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Posts Tagged ‘Coping’

When my March 19th blog Certainty in Uncertain Times posted, I was unsure what was going to happen with my work, my community, our state, or our nation. With so many unknowns, I could not allow myself to go down the road of “what if’s”, so I chose to focus on things I knew were steadfast. Even as I wrote that blog, I realized I have many privileges. I have realized even more over the past several weeks just how fortunate I am.

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While we have learned a lot about Coronavirus and flattening the curve, there are still many unknowns. When will a vaccine be developed? How long will we have to maintain social distancing? Am I or my family going to contract the virus? How will the economy rebound? All these unknowns and more can cause anxiety and other emotions. It is important to recognize and try to manage these thoughts and feelings if we are to move through these challenges.

My husband and I are fortunate to work for organizations that are supportive of their employees and our overall health and well-being. My supervisor checks in with me regularly. We are encouraged to do things to take care of ourselves and our families. Rearranging our work hours if needed, taking time off, engaging in professional development opportunities (virtually of course), adjusting our workloads, and other reasonable accommodations are all possibilities.

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My children are older and can take care of themselves, do their own homework, and even help around the house, so I have been able work from home with little to no interruptions. Some colleagues and many of you have young children who need more time and attention. My kids understand the reasons for all the changes, though they are not happy about them. We have conversations about the different ramifications of our current situation and what the future might look like.

It was no surprise when our governor announced that schools will not resume this year. My high school sophomore daughter is not happy, but she is a high-performing student, so completing school on-line is not really an issue. This is not the case for many. The adjustment for her and my college sophomore son has been the hardest part for me. Neither of them expected to end the year this way, but at least they have two more. For the seniors and their parents, it’s a different story. They have not had the celebrations and the closure that comes from all the “lasts”.

As restrictions are starting to lift in several areas, many people may be anxious about transitioning back to work and back to the usual routines of daily life. I am co-chair of the Work/Life/HR sub-committee of the COVID-19 Transition Team for our college. The concerns of faculty, staff, and students about returning to work or school is critical to our planning. NAMI Ohio gives these tips to help with the transition back to work:

  1. IT’S OKAY TO BE ANXIOUS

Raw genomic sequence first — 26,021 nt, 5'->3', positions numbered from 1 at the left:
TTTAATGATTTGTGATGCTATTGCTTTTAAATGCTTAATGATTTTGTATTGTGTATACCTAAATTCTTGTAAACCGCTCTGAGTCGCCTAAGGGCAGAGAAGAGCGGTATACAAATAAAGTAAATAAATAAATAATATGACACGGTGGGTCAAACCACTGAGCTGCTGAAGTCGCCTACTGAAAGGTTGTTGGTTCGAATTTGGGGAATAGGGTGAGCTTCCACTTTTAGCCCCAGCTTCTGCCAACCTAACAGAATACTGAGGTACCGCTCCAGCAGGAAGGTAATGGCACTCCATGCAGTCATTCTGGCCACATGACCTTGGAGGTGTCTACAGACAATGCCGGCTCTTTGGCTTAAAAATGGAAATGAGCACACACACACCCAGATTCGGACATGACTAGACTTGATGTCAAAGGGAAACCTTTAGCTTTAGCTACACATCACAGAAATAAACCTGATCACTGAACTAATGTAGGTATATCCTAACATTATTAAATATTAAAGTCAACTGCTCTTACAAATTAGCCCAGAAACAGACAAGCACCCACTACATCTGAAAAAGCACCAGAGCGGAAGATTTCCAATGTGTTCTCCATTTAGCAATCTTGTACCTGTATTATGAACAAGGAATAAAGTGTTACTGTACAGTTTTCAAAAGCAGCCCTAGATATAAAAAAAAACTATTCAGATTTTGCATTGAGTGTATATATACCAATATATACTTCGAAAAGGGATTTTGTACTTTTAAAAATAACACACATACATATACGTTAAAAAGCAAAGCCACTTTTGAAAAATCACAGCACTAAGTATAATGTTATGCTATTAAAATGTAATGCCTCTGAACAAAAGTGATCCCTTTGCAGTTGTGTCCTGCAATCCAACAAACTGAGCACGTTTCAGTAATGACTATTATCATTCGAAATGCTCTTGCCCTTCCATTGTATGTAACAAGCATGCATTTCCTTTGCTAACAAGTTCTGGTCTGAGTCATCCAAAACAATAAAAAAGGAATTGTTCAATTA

2. GET HELP IF YOU NEED IT
  3. EMBRACE THE RETURN TO STRUCTURE
  4. GET SOME SLEEP, PET YOUR DOG

As our team and thousands of similar groups across the state and the nation begin to plan for a return to work, the health and safety of employees is at the forefront. Many organizations are considering the physical safety of their buildings, as well as the cultural and social aspects of returning to “business as usual.” These are just a few of the things our team will be considering as we provide recommendations to our Dean. While I must consider many unknowns as part of this team, I remain focused on the present and on the things I can do right now to help myself, my family, my colleagues, and my community to continue to be resilient in the face of the challenges we still face.

What have you found effective in coping with the COVID-19 changes?

Writer: Misty Harmon, Family and Consumer Sciences Educator, OSU Extension Perry County.

Reviewer: Dr. Roseanne Scammahorn, Family and Consumer Sciences Educator, OSU Extension Darke County.

U.S. National Library of Medicine. (2020). How to Improve Mental Health https://medlineplus.gov/howtoimprovementalhealth.html?utm_source=newsletter&utm_campaign=april_22_2020

Grabmeier, J. (2020). Survey shows how Ohioans’ views on COVID-19 have evolved. Ohio State News. https://news.osu.edu/survey-shows-how-ohioans-views-on-covid-19-have-evolved/

Harmon, M. (2020). Certainty in Uncertain Times. Live Healthy Live Well, Ohio State University Extension, Family and Consumer Sciences. https://livehealthyosu.com/2020/03/19/certainty-in-uncertain-times/

Johnson, A. (2020). Tips to Manage Anxiety When Returning to Work. NAMI Ohio. https://mailchi.mp/namiohio/helpathome-1389521?e=93084d4f8d

O’Neill, S. (2020). Coronavirus Has Upended Our World. It’s OK To Grieve. NPR. https://www.npr.org/sections/health-shots/2020/03/26/820304899/coronavirus-has-upended-our-world-its-ok-to-grieve

Allen, J. & Macomber, J. (2020). What Makes an Office Building “Healthy.” Harvard Business Review.  https://hbr.org/2020/04/what-makes-an-office-building-healthy

Scammahorn, R. (2020). A Time to Build Resilience. Live Healthy Live Well, Ohio State University Extension, Family and Consumer Sciences. https://livehealthyosu.com/2020/04/27/a-time-to-build-resilience/

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